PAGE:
Biomechanical Pulping Of Aspen Chips By <i>Phanerochaete Chrysosporium</i>: Fungal Growth Pattern And Effects On Wood Cell Walls


  • Irving B. Sachs
  • Gary F. Leatham
  • Gary C. Myers


Phanerochaete chrysosporium Burds, white-rot fungi, basidiomycetes, biopulping, aspen wood, wood degradation, fungal bore holes, erosion troughs, cell-wall degradation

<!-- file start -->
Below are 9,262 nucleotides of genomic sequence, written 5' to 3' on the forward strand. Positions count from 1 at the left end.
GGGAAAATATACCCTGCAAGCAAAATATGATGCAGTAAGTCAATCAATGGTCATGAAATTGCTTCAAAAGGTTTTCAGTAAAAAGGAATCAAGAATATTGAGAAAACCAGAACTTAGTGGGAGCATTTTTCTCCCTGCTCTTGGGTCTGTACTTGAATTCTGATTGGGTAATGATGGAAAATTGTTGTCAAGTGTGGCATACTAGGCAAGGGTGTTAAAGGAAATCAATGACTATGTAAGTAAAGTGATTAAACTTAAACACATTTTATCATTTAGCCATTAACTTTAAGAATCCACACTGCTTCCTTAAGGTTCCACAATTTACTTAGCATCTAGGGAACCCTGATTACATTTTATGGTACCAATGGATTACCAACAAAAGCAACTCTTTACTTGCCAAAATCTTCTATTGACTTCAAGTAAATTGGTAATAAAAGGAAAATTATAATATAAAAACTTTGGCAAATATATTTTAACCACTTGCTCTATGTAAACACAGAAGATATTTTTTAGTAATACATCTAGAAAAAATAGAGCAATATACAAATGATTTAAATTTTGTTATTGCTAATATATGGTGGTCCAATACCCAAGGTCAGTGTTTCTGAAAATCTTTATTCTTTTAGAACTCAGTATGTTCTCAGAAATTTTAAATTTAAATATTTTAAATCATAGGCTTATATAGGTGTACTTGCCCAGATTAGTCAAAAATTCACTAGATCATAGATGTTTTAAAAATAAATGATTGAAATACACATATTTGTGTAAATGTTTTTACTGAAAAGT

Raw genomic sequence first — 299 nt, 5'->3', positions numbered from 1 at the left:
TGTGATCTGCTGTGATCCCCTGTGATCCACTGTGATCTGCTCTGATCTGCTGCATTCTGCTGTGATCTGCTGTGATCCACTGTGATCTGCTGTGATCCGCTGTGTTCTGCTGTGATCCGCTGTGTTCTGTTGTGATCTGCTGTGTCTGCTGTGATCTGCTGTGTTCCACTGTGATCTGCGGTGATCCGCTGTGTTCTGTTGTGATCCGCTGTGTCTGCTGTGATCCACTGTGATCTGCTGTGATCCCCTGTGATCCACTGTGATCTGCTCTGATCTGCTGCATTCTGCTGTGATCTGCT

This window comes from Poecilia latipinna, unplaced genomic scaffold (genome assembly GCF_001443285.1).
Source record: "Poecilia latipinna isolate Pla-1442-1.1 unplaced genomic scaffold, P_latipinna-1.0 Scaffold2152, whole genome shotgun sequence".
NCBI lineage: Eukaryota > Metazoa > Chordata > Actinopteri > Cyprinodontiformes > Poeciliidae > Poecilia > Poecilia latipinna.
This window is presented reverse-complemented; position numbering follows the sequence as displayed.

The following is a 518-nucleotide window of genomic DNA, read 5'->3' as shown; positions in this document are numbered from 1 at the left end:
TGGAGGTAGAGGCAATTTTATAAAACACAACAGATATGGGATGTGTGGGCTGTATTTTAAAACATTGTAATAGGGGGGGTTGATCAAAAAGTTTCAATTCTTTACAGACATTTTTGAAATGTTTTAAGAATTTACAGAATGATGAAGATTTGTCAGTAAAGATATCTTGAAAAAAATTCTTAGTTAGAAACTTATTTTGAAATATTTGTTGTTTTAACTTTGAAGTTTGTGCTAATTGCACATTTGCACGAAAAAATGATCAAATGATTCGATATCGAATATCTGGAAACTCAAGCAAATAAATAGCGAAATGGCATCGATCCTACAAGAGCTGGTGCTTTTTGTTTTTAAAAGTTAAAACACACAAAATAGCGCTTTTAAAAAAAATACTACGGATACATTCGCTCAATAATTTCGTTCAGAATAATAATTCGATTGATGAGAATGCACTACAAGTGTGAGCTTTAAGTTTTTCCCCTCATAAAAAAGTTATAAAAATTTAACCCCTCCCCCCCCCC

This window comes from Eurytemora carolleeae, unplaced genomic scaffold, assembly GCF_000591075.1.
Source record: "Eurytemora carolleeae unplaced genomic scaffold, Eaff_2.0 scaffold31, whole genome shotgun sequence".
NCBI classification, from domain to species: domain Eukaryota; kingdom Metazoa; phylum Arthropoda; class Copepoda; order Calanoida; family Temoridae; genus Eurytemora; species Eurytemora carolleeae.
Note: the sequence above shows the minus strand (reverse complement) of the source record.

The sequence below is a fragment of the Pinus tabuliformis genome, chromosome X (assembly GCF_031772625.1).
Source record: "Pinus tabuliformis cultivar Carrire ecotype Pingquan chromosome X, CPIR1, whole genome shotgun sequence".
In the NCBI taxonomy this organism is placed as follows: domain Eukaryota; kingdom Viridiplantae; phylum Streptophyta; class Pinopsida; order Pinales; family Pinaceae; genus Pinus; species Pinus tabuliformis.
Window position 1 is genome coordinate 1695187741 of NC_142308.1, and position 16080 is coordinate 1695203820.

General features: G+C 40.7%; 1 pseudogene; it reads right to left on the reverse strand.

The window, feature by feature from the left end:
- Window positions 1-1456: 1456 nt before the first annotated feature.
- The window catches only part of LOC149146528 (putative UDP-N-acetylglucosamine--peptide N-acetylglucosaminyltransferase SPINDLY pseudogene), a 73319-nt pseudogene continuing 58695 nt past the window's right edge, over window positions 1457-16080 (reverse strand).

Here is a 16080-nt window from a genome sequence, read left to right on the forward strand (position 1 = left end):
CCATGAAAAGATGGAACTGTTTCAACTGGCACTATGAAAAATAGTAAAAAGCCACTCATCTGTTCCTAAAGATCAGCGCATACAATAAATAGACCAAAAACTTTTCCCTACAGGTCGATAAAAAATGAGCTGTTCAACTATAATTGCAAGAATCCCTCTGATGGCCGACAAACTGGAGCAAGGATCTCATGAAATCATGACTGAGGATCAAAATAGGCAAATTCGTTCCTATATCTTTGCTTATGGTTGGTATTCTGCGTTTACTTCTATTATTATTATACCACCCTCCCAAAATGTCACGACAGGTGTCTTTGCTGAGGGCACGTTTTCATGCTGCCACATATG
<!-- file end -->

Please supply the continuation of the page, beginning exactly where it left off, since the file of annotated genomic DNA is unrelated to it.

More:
Evaluation of the potential of biopulping requires a better understanding of its physical and chemical basis. Here we investigate the fungal treatment used on wood chips prior to mechanical pulping in a bench-scale biomechanical pulping process currently under study. Scanning electron microscopy was used to observe fungal growth and the degradation of nutrient-supplemented aspen chips after a 3-week treatment with the white-rot basidiomycete Phanerochaete chrysosporium strain BKM-F-1767. The fungus grew well both across the chip surfaces and throughout the wood cells. The fungus penetrated the chips through the lumina of wood vessel and fiber cells as well as through natural wood cell pits and fungal bore holes. Partial degradation of the cell lumen walls by secreted fungal enzymes was evident. Erosion troughs and localized wall fragmentation or thinning were clearly visible as was a generalized swelling and relaxing of the normally rigid wood cell wall structure.


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